New research is lending support to the belief that supervised, contrast-balanced binocular treatments may be an option for children with deprivation amblyopia, often developed due to childhood cataracts.
Investigators launched this research with the idea that these patients could benefit from a strategy currently being explored for those with anisometropic and strabismic amblyopia—contrast-balanced binocular therapy. The small unmasked, case‐series looked at 18 children with deprivation amblyopia due to childhood cataracts, as well as 10 with anisometropic or mixed anisometropic and strabismic amblyopia. The children were prescribed one hour a day of treatment over six weeks. While visual improvements were seen in the mixed anisometropic and strabismic amblyopia group, their contrast sensitivity did not change, the report says. However, the deprivation amblyopia group had a smaller, but still statistically significant, improvement in their weaker eyes’ visual acuities, as well a significant improvement in weaker eye contrast sensitivities.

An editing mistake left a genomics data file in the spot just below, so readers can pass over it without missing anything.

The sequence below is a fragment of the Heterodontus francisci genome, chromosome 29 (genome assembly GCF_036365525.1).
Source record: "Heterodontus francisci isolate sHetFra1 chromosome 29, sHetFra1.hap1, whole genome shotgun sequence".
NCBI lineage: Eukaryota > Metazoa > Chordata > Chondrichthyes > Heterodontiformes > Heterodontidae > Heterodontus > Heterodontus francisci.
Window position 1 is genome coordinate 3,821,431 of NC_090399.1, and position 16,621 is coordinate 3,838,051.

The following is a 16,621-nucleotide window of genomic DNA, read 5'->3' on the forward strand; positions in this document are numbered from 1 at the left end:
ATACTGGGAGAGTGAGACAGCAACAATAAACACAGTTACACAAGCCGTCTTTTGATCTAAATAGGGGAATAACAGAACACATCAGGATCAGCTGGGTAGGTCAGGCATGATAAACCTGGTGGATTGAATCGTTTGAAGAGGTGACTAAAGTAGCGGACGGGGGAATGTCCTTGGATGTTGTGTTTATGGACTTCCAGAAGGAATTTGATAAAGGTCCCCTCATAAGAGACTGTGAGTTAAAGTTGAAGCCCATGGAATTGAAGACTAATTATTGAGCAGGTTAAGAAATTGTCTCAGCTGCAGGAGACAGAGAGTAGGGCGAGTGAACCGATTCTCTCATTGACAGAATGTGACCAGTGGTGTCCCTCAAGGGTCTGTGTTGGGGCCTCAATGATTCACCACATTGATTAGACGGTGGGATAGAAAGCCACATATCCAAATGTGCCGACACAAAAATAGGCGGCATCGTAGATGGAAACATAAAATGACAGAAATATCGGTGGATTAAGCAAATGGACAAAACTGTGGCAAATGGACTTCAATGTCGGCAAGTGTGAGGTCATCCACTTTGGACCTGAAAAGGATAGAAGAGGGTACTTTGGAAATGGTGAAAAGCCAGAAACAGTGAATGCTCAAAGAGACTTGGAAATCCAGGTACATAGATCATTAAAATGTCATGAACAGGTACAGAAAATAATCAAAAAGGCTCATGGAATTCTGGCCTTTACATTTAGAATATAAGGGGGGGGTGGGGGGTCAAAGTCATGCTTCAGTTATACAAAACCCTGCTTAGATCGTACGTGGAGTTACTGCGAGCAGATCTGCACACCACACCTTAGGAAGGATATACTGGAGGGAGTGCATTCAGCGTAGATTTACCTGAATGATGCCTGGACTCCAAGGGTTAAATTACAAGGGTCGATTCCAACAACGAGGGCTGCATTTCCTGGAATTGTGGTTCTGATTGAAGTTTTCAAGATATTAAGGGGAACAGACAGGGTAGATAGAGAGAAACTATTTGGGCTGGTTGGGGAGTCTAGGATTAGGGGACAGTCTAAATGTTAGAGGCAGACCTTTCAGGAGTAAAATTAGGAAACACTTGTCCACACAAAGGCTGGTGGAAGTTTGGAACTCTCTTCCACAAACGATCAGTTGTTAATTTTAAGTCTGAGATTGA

The report suggests that the children with early bilateral deprivation had the more improvement, while children with early unilateral cataract did not improve.
|Hamm L, Chen Z, Li J, et al. Contrast-balanced binocular treatment in children with deprivation amblyopia. Clin Exp Optom. 2018;101(4):541-52.|